If you’re looking for ways to momentarily escape Hong Kong’s bustling city life, there certainly are a few ways in which to achieve your goal. Become a tourist in your own country and take a hiking tour on the Dragon’s Back trail; travel to Macau by catamaran; visit the picturesque Lantau Island or meet the gorgeous pandas at the Shenzhen Safari park. But for something a little more private (and if you wish, permanent), swap the city for the countryside and enjoy a break at a country house that’s essentially a home away from home.
In short, this type of dwelling is a spacious house in the countryside that may have belonged to the same family for generations. Picture a sturdy mansion with ample rooms, well-kept lawns that stretch out in front of the house and peaceful surroundings that give you a new appreciation for nature. Doesn’t it sound like an idyllic setting?
In medieval Europe, a manor house was a large country house, the basic unit of organisation on the estate. The lord owned was the homeowner and it was from there that the estate (and to a certain extent, the village) was run. Monasteries and castles were often transformed into country homes.
Hakka villagers in Hong Kong stayed in the Wu Kau Tang Village during the Qing Dynasty, from 1644 to 1911. While the village is still there today, the mostly abandoned dwellings are not so much country houses, but cottages. These days, the countryside is well protected by country parks.
In Fujian, a province in southwest China, tulou abide. A tulou is a large, enclosed building and comes in various shapes. It can be in a circle, semicircle, rectangle, etc. The very first tulou was built between 960 AD and 1279 AD. These days the residences are often uninhabited and thus become neglected, as their previous owners are chasing opportunities in the city. This is the case of other country homes in China too, as people flock to big cities like Hong Kong to work and survive.
There are a myriad of different types of houses around the world, each with their own characteristics. For example, a banya is a room designed for dry or wet heat sessions. In ancient Russia, if a new house was built, the banya was the first room to be constructed.
A fazenda is a large plantation in Brazil. During the 16th and 18th centuries, the plantation owners ruled the estates as well as the people who worked for them, without much interference from the authorities.
Yes, you can. If you’re determined to roll up your sleeves and create your own idyllic house in the country, remember to keep costs and limitations in mind. While there are fewer restrictions on what you may build in the country versus in the city, they do apply.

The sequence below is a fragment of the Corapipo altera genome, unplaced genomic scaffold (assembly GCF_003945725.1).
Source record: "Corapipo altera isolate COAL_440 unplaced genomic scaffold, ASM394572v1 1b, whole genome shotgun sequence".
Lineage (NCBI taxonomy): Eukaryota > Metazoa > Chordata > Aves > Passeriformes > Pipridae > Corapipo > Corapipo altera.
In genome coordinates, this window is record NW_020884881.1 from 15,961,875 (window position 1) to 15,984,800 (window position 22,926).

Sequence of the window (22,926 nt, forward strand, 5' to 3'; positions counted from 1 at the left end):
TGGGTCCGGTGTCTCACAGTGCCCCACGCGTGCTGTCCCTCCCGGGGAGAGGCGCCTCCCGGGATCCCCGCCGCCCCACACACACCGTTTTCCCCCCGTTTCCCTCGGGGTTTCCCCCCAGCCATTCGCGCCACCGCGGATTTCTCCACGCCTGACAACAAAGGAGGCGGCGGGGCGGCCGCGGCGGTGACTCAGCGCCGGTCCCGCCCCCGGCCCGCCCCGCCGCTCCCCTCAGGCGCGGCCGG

Whether you prefer contemporary or traditional, you’re bound to find a style that’s just right for you. Popular types include the château (a large, French country house that has its origins in the mid-18th century), Schloss (a 19th century castle prevalent in countries such as Germany and Austria), izba (a wooden country house in Russia) and of course, the English manor house as mentioned before.
Contemporary country house plans tend to focus on simplicity and often use wood as the main building material. Evenly spaced windows and a veranda are some of the main characteristics that dominate here. According to a popular house plan website, plans for country homes can cost anything from $35 (273 HKD) for a 2453 square foot home to $7429 (57 962 HKD) for a 11 243 square foot home.
At the risk of sounding bias, it’s hard not to think of Downton Abbey as the perfect example of elegant country décor.
Replicate this sophistication with sturdy wooden pieces like a statement-making table (mahogany is a good choice) that will transport you back to the 1920s before you can say ‘drawing room’. Round off the look with soft hues like peach or cream that will complement the deep brown of the wood. Works of art displayed in patterned frames scream traditional and are sure to create that luxurious country feel.
If rustic is your poison, try light grey kitchen walls to emphasise the element of relaxation in your home. Set it off against charcoal furniture pieces (no varnish allowed!) for perfect the look. Fill your spacious kitchen with wooden cupboards and choose a carpet in complementing colours as the centrepiece of the room.
When it comes to safeguarding your home against fires, there are strict rules that could be enforced. Owners or occupants of domestic homes may be required to install automatic sprinkler systems, manual fire alarm systems, emergency lighting as well as a fire hydrant and hose reel system. Owners must ensure that the building has a definite way to escape and that fire fighting personnel has easy access to the house.
· You have more space than you can use
· It’s a great investment
· You’re in tune with nature
· It provides escapism and a place to unwind
While the serenity of living in a country house can’t be denied, there are some disadvantages to consider before buying or building:
· It costs a lot of money to maintain (In 2007 The Telegraph reported that the annual cost of maintaining an historic house is 2% of its actual value. A decade later, you can do the maths… )
· It could be challenging to find the right site
· You’ll need to consider the wildlife and plants before building
· In an emergency, being far away from airports could pose a problem
When considering building a house of any kind, it’s vital to establish a good relationship with your architect right from the beginning. This is no different for country houses, so make sure that you choose wisely and communicate your needs clearly and early on. Browse homify’s Professionals category for qualified and trusted specialists that will guide you all the way.